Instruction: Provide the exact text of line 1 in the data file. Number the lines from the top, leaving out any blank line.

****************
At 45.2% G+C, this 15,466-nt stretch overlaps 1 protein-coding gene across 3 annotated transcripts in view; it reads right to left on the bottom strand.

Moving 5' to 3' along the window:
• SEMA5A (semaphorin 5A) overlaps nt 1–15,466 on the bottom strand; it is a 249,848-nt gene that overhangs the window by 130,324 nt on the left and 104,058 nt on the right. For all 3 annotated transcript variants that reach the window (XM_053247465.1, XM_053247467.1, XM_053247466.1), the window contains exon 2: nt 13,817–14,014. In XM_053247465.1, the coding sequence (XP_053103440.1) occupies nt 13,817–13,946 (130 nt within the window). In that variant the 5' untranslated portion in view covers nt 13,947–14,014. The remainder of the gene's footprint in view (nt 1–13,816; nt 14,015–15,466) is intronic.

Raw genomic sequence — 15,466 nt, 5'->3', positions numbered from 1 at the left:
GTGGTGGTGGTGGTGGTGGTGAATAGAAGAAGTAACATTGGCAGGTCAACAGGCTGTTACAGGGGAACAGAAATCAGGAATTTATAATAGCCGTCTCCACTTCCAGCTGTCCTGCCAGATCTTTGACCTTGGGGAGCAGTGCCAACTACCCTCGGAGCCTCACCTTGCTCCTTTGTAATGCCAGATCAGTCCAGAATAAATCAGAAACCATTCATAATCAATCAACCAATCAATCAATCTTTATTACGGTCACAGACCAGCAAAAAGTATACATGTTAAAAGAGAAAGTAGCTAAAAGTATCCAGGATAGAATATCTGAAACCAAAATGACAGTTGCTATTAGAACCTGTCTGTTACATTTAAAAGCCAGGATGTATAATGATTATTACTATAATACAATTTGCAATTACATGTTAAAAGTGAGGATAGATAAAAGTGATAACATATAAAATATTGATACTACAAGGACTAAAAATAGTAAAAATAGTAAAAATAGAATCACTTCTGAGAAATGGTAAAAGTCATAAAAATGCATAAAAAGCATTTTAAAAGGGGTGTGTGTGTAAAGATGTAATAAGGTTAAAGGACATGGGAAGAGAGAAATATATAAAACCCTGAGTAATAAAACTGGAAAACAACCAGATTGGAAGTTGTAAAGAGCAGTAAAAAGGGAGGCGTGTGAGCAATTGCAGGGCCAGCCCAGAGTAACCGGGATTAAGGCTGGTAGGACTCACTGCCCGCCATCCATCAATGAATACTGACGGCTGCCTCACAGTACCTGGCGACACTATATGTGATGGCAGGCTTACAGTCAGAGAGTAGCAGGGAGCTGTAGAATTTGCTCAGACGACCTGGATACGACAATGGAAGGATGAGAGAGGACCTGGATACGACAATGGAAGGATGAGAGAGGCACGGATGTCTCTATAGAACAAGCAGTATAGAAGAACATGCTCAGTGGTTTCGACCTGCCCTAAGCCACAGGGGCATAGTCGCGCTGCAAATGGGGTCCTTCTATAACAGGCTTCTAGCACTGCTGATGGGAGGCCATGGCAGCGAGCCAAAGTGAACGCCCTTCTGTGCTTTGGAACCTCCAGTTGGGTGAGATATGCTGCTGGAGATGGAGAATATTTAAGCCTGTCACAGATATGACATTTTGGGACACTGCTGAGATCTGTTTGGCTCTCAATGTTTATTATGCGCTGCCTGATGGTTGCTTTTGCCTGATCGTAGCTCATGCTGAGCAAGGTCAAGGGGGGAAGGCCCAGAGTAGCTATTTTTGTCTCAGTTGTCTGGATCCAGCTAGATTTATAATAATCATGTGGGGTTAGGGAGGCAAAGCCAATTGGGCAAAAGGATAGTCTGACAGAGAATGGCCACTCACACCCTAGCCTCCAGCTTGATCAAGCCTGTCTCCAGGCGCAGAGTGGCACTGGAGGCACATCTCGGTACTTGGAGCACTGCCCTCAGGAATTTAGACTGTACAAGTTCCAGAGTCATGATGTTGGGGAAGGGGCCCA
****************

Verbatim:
At 45.2% G+C, this 15,466-nt stretch overlaps 1 protein-coding gene across 3 annotated transcripts in view; it reads right to left on the bottom strand.